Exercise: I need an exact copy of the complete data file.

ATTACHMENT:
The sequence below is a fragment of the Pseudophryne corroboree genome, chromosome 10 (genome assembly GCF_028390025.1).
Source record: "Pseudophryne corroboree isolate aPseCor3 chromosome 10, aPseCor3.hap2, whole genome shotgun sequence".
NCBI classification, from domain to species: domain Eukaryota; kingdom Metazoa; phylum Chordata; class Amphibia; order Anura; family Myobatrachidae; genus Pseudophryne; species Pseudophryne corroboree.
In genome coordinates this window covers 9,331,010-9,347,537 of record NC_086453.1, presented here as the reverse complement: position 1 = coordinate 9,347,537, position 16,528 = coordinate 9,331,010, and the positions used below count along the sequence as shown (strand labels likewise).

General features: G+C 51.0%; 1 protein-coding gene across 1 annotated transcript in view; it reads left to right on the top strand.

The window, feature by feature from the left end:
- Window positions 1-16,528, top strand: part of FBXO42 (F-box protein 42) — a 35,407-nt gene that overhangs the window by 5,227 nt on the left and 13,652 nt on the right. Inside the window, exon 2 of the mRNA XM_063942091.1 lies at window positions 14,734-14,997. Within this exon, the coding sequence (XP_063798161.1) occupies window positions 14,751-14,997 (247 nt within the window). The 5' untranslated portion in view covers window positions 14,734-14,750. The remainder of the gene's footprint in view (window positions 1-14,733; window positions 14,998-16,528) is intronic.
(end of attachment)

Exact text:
The sequence below is a fragment of the Pseudophryne corroboree genome, chromosome 10 (genome assembly GCF_028390025.1).
Source record: "Pseudophryne corroboree isolate aPseCor3 chromosome 10, aPseCor3.hap2, whole genome shotgun sequence".
NCBI classification, from domain to species: domain Eukaryota; kingdom Metazoa; phylum Chordata; class Amphibia; order Anura; family Myobatrachidae; genus Pseudophryne; species Pseudophryne corroboree.
In genome coordinates this window covers 9,331,010-9,347,537 of record NC_086453.1, presented here as the reverse complement: position 1 = coordinate 9,347,537, position 16,528 = coordinate 9,331,010, and the positions used below count along the sequence as shown (strand labels likewise).

General features: G+C 51.0%; 1 protein-coding gene across 1 annotated transcript in view; it reads left to right on the top strand.

The window, feature by feature from the left end:
- Window positions 1-16,528, top strand: part of FBXO42 (F-box protein 42) — a 35,407-nt gene that overhangs the window by 5,227 nt on the left and 13,652 nt on the right. Inside the window, exon 2 of the mRNA XM_063942091.1 lies at window positions 14,734-14,997. Within this exon, the coding sequence (XP_063798161.1) occupies window positions 14,751-14,997 (247 nt within the window). The 5' untranslated portion in view covers window positions 14,734-14,750. The remainder of the gene's footprint in view (window positions 1-14,733; window positions 14,998-16,528) is intronic.